A New (Old) Bike

Since my cyclecross bike was stolen last month, I've been making do with my folding bike. While I love my little 'Brommie,' it's a lot more work to pedal than a full-sized cycle, and with all the commuting I've been doing lately between Red Hook and UES/UWS, I've been aching (literally) to get back up to full size.
As much as I would have loved to go out and invest in something I could use on my next long-distance cycling adventure, like a Salsa Casseroll or a Surley Long-Haul Trucker, I decided to go the more affordable route and rebuild my old bike from college, a Royal Scot three-speed built in 1963.
For the last six years, this bike had been rusting in my parents soggy garage in Washington State. Because it was large and heavy, the cost of shipping via UPS were astronomical, but for $76, they were able to check it as freight on Greyhound.
Ten days later, I was standing outside the Greyhound terminal in downtown Brooklyn looking in horror at the tangled, rusty pile of bike and bike parts that I'd just pulled from the box. Apparently a couple of years ago, my teenage brother had decided to take apart the bike and rebuild it, but he only got so far and so, in addition to the frame, dry-rotted tires, and rusty wheels, my parents sent me a bag containing most, but not all, of the parts my brother had stripped from the bike. Standing there on Livingston Street, I started to have serious doubts about whether reviving this bike was going to be feasible.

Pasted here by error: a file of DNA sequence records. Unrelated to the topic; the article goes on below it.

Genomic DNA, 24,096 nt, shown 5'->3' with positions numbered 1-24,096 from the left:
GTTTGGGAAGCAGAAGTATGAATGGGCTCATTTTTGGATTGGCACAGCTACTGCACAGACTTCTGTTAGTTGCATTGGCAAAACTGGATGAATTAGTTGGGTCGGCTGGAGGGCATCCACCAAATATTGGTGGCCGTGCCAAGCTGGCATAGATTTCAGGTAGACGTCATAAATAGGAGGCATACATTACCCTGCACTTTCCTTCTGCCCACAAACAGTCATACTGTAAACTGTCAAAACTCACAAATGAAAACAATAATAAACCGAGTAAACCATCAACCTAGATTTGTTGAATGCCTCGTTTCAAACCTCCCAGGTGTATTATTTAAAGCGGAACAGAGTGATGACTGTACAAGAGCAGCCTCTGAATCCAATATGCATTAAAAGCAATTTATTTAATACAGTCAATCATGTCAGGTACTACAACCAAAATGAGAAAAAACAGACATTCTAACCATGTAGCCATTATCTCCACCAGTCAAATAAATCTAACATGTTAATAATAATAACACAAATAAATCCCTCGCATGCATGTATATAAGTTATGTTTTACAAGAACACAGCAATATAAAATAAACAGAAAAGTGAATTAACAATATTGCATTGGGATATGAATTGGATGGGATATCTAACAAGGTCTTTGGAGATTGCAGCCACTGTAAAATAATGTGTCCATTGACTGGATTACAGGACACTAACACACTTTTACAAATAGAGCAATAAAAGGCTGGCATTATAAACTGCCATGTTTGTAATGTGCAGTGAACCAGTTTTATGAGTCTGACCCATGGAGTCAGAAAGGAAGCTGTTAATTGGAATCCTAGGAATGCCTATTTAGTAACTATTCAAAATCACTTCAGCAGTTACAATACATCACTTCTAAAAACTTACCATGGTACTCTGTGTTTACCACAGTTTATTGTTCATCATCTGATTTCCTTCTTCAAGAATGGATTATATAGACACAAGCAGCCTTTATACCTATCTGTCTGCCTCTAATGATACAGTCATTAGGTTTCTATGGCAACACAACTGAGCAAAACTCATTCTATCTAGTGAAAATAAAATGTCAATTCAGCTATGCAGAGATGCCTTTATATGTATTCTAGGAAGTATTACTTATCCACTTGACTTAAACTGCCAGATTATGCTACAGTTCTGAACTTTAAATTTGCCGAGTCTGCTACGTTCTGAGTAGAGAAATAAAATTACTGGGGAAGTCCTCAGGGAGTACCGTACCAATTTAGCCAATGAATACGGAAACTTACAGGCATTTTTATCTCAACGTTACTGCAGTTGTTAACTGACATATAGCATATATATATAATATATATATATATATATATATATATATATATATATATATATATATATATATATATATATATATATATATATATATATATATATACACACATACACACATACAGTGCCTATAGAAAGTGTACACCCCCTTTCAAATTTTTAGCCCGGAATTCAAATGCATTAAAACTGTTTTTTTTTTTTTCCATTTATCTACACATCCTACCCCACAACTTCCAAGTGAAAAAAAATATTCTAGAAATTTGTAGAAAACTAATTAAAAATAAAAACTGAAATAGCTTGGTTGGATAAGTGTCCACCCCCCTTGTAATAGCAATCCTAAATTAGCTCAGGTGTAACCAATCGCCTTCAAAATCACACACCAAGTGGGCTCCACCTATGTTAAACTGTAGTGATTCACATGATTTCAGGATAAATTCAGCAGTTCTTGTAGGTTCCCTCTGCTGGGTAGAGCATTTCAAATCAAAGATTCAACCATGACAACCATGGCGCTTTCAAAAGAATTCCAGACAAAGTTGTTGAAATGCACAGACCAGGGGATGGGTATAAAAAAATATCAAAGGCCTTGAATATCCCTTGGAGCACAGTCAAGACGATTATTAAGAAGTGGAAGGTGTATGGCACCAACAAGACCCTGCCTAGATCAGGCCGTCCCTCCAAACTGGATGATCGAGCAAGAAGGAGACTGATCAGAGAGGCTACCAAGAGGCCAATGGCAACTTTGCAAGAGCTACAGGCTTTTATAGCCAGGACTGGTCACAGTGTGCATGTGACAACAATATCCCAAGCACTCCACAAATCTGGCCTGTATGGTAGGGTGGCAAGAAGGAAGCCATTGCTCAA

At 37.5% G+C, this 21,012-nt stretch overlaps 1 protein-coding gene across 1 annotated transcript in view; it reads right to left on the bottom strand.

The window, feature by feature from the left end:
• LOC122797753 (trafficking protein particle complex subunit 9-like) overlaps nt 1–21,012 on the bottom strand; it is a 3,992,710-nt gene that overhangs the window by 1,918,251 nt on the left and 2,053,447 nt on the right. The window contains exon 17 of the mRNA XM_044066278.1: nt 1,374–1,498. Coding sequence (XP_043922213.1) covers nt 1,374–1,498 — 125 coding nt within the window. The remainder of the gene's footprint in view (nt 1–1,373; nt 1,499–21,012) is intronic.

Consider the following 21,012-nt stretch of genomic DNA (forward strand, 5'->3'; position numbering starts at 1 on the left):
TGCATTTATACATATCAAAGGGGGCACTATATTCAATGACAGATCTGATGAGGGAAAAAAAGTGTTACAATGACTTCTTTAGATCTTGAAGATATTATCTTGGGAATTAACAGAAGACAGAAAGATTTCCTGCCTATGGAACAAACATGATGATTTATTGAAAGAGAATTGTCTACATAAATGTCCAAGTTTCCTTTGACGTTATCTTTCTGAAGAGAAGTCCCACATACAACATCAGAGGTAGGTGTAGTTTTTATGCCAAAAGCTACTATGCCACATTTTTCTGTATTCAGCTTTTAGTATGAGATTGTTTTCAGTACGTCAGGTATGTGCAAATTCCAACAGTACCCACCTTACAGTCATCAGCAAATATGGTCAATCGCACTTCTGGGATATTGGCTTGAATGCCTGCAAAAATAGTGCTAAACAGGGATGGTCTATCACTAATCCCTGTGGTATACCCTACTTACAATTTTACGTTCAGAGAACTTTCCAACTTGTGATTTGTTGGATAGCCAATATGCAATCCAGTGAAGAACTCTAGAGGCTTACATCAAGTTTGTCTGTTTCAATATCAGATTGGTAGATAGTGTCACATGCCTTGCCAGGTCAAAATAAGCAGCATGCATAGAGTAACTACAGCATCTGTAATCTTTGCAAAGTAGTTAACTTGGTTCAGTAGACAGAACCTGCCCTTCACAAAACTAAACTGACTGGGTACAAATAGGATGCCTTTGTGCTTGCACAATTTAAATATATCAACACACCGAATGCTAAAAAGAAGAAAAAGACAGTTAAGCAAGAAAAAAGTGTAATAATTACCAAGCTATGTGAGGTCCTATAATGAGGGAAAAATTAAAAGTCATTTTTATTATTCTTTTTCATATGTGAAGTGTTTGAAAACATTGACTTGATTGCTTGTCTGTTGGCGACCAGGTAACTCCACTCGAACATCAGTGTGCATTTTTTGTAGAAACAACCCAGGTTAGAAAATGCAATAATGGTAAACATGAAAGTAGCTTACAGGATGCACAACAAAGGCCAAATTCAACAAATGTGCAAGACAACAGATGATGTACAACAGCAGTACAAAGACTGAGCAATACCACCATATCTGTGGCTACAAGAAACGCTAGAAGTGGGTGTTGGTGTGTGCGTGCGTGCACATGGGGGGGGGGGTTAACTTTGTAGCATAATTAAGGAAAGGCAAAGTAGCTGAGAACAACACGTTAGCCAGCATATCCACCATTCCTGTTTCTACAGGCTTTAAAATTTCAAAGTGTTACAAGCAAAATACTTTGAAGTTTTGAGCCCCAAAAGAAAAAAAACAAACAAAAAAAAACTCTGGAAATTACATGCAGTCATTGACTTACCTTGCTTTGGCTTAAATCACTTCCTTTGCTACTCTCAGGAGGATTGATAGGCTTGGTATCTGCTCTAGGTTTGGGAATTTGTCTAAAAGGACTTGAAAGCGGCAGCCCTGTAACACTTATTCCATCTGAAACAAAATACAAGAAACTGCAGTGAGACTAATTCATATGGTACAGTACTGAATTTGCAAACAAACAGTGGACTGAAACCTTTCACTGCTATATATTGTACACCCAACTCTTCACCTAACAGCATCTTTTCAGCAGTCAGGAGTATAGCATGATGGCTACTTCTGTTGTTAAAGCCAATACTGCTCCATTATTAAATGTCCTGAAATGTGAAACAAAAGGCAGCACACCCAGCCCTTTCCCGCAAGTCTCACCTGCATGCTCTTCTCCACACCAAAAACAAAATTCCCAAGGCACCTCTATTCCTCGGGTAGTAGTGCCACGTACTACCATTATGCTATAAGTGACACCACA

But with the Dremel-tool wielding skills of my partner Maris and the vintage-bike-part locating resourcefulness of Hal from Bicycle Habitat and the folks at both the DUMBO and East Village Recycle-a-Bicycle locations, the Sturmey Archer has returned to the world of the living. I think I might just take it out for a cruise around the neighborhood right now.

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